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Credit: Plan International

The realities and risks for girls in fragile and conflict-affected areas

9 December 2019
Author: Rose Caldwell

Across the globe girls and young women living in humanitarian crises are dreaming of a better life for themselves and their families.

Girls tell us that they want to be pilots, doctors and teachers. For many of them, these aspirations will never become a reality. Instead, they are faced with impossible choices to secure their mere survival.  

The toxic mix of conflict and violence, poverty, limited access to education and gender inequality leaves girls and young women at high risk of exploitation. Traffickers cash-in on girls’ dreams by promising well-paid jobs and an escape from poverty and crisis, but in reality it’s a path to exploitation. 

94% of trafficking victims from Nigeria are women and girls. 85% of those are trafficked for sexual exploitation, according to new research by Plan International UK in partnership with the International Organization for Migration and London School of Hygiene and Tropical Medicine. The new report provides a snapshot of the lived reality and risks of trafficking for girls and women in Nigeria, Nepal and Uganda. 


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As Plan International, we have been working with adolescent girls in Nigeria to find out what they think needs to be done to fight trafficking. They told us that many girls aren’t aware of the risk associated with migration, until it’s too late. Anti-trafficking communications are not reaching women and girls in remote or marginalized communities, who are often the most vulnerable.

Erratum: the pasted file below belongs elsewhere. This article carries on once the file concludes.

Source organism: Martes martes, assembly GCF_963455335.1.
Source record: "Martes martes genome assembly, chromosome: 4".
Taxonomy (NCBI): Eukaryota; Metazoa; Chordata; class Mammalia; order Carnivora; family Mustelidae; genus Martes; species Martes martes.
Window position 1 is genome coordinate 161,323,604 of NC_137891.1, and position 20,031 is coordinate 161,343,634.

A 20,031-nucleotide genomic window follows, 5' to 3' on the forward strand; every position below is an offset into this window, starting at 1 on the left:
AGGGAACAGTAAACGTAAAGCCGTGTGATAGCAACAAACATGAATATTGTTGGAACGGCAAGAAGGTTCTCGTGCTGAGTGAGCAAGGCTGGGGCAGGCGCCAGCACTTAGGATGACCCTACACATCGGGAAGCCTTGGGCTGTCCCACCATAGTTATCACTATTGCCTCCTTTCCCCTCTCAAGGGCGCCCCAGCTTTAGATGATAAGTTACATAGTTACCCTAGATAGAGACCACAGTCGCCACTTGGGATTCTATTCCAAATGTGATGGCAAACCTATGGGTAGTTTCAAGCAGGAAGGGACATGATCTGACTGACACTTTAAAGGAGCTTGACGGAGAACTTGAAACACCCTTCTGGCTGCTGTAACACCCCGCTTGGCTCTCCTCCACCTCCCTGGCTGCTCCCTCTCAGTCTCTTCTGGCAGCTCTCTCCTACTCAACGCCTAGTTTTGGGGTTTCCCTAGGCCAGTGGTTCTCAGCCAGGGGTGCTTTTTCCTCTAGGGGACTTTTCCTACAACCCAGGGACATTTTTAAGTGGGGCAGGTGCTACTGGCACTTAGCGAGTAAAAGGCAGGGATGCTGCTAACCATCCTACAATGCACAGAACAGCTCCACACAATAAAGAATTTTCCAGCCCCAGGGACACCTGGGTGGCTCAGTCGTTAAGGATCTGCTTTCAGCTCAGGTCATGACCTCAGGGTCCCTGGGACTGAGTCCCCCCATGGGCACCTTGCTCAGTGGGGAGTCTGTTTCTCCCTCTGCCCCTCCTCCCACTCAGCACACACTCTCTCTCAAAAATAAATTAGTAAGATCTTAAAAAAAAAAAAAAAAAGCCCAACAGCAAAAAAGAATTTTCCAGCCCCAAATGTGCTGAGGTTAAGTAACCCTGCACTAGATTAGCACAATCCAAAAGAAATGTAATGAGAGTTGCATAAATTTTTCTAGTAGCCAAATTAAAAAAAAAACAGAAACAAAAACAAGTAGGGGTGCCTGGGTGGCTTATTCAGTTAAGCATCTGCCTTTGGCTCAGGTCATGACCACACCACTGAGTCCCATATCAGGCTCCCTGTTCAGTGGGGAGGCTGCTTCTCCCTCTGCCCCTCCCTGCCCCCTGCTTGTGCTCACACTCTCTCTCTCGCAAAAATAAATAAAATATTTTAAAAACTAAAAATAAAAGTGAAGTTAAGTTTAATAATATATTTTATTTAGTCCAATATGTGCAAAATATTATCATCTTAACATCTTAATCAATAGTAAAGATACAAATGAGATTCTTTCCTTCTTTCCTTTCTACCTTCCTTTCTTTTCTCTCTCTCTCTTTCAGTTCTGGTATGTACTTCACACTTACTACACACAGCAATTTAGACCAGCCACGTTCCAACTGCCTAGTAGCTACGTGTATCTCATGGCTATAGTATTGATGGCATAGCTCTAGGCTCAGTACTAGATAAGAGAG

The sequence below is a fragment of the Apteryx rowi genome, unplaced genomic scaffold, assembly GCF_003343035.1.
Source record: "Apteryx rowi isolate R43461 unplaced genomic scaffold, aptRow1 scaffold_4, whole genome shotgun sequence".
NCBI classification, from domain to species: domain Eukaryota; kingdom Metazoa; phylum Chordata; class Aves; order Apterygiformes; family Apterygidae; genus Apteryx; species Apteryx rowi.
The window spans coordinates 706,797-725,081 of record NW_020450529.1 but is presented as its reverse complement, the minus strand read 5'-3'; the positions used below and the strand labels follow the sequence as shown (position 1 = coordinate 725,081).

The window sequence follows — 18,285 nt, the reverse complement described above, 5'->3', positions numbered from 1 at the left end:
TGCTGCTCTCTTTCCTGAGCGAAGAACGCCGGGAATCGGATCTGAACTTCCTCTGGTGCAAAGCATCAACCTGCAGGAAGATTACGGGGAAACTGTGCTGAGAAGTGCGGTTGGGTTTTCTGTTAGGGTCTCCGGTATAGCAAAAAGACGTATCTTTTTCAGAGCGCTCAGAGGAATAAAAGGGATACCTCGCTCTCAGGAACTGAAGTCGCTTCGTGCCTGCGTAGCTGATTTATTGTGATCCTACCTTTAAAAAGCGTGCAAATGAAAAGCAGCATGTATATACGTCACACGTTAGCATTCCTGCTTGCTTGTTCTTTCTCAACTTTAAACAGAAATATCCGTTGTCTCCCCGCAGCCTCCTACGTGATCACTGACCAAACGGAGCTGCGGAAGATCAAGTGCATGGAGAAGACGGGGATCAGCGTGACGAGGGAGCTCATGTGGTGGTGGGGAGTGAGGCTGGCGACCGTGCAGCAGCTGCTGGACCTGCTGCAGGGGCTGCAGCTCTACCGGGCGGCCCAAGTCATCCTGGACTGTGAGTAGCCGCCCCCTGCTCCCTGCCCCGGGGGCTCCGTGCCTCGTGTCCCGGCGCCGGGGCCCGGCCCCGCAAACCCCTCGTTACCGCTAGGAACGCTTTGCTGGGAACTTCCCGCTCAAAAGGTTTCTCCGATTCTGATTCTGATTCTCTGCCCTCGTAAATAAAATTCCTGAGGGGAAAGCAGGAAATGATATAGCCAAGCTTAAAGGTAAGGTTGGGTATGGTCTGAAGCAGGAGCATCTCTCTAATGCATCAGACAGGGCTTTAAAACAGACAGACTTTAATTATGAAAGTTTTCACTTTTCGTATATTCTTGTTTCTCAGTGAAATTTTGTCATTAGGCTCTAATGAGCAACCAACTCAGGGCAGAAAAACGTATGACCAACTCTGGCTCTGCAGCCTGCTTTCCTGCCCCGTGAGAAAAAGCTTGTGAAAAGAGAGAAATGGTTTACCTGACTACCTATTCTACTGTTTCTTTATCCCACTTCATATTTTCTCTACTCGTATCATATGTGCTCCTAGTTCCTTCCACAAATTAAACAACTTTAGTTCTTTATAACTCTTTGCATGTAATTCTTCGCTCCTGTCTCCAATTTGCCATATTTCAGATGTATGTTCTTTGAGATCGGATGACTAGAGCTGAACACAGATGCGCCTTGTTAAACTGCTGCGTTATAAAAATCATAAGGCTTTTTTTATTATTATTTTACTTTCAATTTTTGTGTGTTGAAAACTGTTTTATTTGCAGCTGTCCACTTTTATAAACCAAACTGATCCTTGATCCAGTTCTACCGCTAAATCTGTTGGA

Gift and Tama, Nigerian Youth Advocates, are championing a girl-led movement to say no to trafficking of girls and young women. They have convinced NAPTIP, the Nigerian government’s anti-trafficking agency, to join their call. 

Now they are demanding federal and state government departments to join them and together commit to implementing a public awareness campaign that reaches remote communities, to ensure every girl and their families know the risks of trafficking and exploitation.  

Plan International UK are amplifying the voices of Gift and Tama during #16daysofactivism by asking campaigners in the UK to stand with Gift and Tama and call on the Nigerian government to say no to trafficking. You can take action now

All girls have the right to dream, the right to seek a better life and the right to be safe. But currently this is not the reality for millions of girls in crises. As we enter the decade of delivery for the SDGs, now is the time for global governments to translate commitments into action to transform the lives of some of the world’s most marginalised girls. 
 

About the author

Plan International UK

Rose became the CEO of Plan International UK in September 2019. She has over 20 years’ experience in senior roles in the not for profit sector having spent that last 10 years as Executive Director of Concern Worldwide UK.